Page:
When in the morning’s misty hour,
When the sun beams gently o’er each flower;
When thou dost cease to smile benign,
And think each heart responds with thine,
When seeking rest among divine,
                                    Forget me not.

When the last rays of twilight fall,
And thou art pacing yonder hall;
When mists are gathering on the hill,
Nor sound is heard save mountain rill,
When all around bids peace be still,
                                    Forget me not.

When the first star with brilliance bright,
Gleams lonely o’er the arch of night;
When the bright moon dispels the gloom,
And various are the stars that bloom,
And brighten as the sun at noon,
                                    Forget me not.

When solemn sighs the hollow wind,
And deepen’d thought enraps the mind;
If e’er thou doest in mournful tone,
E’er sigh because thou feel alone,
Or wrapt in melancholy prone,
                                    Forget me not. 

When bird does wait thy absence long,
Nor tend unto its morning song;
While thou art searching stoic page,
Or listening to an ancient sage,
Whose spirit curbs a mournful rage,
                                    Forget me not.

Then when in silence thou doest walk,
Nor being round with whom to talk;
When thou art on the mighty deep,
And do in quiet action sleep;
If we no more on earth do meet,
                                    Forget me not.

When brightness round thee long shall bloom,
And knelt remembering those in gloom;
And when in deep oblivion's shade,
This breathless, mouldering form is laid,
And thy terrestrial body staid,
                                     Forget me not.

“Should sorrow cloud thy coming years,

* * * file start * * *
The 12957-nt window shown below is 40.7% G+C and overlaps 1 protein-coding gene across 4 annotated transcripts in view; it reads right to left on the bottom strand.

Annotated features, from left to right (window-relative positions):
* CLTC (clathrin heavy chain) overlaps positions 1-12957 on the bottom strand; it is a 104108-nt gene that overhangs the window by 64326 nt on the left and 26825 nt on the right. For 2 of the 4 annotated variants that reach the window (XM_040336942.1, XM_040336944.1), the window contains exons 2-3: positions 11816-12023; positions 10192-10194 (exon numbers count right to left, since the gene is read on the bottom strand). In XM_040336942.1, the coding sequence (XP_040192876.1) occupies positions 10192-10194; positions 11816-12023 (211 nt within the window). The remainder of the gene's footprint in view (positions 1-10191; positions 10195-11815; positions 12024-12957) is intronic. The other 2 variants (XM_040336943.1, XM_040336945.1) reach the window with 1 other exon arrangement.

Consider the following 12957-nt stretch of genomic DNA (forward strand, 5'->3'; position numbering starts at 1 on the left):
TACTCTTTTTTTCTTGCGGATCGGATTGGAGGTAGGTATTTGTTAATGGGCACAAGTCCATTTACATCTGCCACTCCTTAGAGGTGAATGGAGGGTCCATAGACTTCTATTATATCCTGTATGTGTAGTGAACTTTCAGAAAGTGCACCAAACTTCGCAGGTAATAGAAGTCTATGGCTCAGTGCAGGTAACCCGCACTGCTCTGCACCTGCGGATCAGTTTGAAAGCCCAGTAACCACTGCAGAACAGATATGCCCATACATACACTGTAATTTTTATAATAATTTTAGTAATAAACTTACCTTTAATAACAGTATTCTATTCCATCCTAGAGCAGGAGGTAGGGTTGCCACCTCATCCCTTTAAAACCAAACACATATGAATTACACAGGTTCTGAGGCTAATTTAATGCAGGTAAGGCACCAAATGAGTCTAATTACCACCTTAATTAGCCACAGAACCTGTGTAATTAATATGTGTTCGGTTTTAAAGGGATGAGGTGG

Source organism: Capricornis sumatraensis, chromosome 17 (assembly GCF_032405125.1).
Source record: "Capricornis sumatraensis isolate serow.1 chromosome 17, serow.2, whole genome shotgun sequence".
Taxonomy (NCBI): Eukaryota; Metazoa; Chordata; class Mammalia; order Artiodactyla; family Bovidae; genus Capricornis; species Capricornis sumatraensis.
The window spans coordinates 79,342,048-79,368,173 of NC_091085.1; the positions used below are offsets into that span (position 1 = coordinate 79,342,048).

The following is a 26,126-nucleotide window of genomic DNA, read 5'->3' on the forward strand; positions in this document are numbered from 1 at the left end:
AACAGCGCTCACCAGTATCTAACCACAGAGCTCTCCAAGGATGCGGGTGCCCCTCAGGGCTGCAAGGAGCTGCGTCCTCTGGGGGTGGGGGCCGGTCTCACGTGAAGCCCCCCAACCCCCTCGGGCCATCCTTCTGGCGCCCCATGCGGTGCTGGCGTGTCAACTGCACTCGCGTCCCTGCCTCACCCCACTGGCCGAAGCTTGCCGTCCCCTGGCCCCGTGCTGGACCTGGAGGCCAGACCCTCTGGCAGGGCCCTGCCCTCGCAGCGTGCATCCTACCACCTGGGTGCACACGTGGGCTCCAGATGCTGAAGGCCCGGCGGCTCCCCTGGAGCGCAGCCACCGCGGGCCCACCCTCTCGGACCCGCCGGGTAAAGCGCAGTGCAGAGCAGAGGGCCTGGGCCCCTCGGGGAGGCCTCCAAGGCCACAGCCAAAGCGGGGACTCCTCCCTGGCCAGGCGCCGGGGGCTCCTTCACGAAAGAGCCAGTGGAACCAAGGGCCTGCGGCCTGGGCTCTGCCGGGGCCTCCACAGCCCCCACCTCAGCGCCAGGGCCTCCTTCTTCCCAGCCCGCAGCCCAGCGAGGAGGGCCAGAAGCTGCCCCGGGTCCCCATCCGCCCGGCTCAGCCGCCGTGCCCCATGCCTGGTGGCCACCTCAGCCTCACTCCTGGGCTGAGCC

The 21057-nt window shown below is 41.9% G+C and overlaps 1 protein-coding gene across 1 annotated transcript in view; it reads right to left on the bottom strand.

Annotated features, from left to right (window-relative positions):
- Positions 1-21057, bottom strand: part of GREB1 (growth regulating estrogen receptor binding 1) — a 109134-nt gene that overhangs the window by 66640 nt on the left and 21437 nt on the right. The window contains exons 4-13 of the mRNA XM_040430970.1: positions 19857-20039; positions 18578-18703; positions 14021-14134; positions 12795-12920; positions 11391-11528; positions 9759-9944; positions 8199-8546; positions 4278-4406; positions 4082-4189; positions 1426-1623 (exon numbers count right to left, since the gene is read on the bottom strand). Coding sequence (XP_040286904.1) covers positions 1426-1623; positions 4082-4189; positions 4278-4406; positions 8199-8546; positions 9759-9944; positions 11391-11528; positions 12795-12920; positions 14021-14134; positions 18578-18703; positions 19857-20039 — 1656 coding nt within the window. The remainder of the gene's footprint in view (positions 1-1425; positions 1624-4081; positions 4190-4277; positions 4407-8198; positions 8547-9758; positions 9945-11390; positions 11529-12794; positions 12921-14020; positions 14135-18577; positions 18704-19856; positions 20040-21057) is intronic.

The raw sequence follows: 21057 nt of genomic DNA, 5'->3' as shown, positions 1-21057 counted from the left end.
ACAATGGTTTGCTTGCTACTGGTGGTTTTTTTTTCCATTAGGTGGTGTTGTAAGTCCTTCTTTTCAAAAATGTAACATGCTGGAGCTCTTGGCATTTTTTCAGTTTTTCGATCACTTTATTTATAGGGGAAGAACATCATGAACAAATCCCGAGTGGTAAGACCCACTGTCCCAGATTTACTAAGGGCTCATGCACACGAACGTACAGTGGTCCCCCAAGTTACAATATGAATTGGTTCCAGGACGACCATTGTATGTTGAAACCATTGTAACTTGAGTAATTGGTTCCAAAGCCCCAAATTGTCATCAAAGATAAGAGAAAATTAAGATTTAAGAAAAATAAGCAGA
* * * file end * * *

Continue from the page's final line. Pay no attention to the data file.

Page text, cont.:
And bathe thy happiness in tears,
Remember, though we’re doom’d to part,
There lives one fond and faithful heart,
                        That will forget thee not.”

This poem is in the public domain. Published in Poem-a-Day on August 2, 2020 by the Academy of American Poets.

I cannot sing, because when a child, 
   My mother often hushed me. 
The others she allowed to sing, 
   No matter what their melody. 

And since I’ve grown to manhood
   All music I applaud, 
But have no voice for singing, 
   So I write my songs to God. 

I have ears and know the measures, 
   And I’ll write a song for you, 
But the world must do the singing 
   Of my sonnets old and new. 

Now tell me, world of music, 
   Why I cannot sing one song? 
Is it because my mother hushed me
   And laughed when I was wrong?

Although I can write music, 
   And tell when harmony’s right, 
I will never sing better than when 
   My song was hushed one night. 

Fond mothers, always be careful; 
   Let the songs be poorly sung. 
To hush the child is cruel; 
   Let it sing while it is young. 

This poem is in the public domain. Published in Poem-a-Day on January 26, 2020, by the Academy of American Poets.